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JFH Indie Review

JFH Indie Inspection Review

Eric John Smith

Eric John Smith
Prodigal Son

Street Date: June 23, 2017
Style: Indie Rock
Official Site: Official Facebook
Buy It: iTunes
Buy It: Bandcamp
Buy It: AmazonMP3



Eric John Smith is a singer/songwriter/musician from the land of Mickey -- Orlando, Florida. Smith has been in multiple bands over the years, but in all his endeavors, he strives to give God the glory first and foremost. Prodigal Son is Smith's second release following 2016's Mountain Be Moved. Smith lists his main influence as Jason Martin and Starflyer 59. While the music is much more acoustic than Martin's SF59, the vocal approach definitely displays the influence. Musically speaking, Prodigal Son is an excellent listen. The musicianship is solid, the compositions are nice, and the tunes themselves are moving. "Who Would Love Me?" starts things off with one of the better songs on the album. The music and vocal effects sound akin to softer Alice in Chains -- something like "Heaven Beside You" or "Down in a Hole" (especially the unplugged version). The piano led "Be Still" offers a nice change of sound and another album highlight. "Always Be There" changes the pace up a bit for the first (and really only) faster paced song on the album and is also an enjoyable listen. Despite some good tunes prior, "You Are, I Am" is arguably the best overall song on the entire fifteen-track album, while the album closer, and title track, rivals if not surpasses, "Be Still" for the top piano led tune on Prodigal Son. Though the music is entertaining throughout, the album's weakness is in the vocal performances. The vocals are drenched in reverb and similar effects and while sometimes that works, as in "Who Would Love Me?," at other times it's just too much. Smith is all-around a much more talented musician than a vocalist generally speaking. Lyrically, you get a very Christ-centered and gospel-centric message that is always lifting up our Lord and Savior. Eric John Smith's Prodigal Son is an interesting venture. At times, it flashes some pretty high moments, but at others it fails to impress. Fans of indie rock and acoustic rock will be best suited for this release. For those interested in checking out Smith's work, he has both Prodigal Son and Mountain Be Moved available on Bandcamp with a "name your own price" option. Give this talented multi-instrumentalist a listen today.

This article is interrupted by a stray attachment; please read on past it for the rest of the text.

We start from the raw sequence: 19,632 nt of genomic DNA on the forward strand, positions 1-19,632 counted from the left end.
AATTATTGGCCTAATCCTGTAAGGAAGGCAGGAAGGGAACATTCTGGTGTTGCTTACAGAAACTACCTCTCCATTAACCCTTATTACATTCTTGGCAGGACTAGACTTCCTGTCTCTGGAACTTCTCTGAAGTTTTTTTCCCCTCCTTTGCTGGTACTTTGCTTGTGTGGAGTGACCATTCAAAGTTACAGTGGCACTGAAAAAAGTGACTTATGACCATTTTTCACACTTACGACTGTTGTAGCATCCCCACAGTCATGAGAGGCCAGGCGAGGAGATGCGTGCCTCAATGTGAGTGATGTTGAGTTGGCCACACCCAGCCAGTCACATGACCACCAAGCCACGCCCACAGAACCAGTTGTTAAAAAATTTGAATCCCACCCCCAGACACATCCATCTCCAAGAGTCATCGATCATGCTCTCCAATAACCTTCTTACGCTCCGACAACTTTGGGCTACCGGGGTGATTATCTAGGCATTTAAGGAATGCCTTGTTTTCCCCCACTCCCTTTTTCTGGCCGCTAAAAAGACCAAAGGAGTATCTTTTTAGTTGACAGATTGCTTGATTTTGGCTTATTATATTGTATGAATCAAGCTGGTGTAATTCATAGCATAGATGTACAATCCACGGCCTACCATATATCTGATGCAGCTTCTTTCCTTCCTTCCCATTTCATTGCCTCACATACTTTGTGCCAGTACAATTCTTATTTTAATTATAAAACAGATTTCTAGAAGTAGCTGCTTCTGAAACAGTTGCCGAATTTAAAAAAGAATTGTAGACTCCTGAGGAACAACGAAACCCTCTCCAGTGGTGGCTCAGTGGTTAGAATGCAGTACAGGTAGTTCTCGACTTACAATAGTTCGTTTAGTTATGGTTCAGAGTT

- Review date: 8/3/17, written by Michael Weaver of Jesusfreakhideout.com

 

 

 

 

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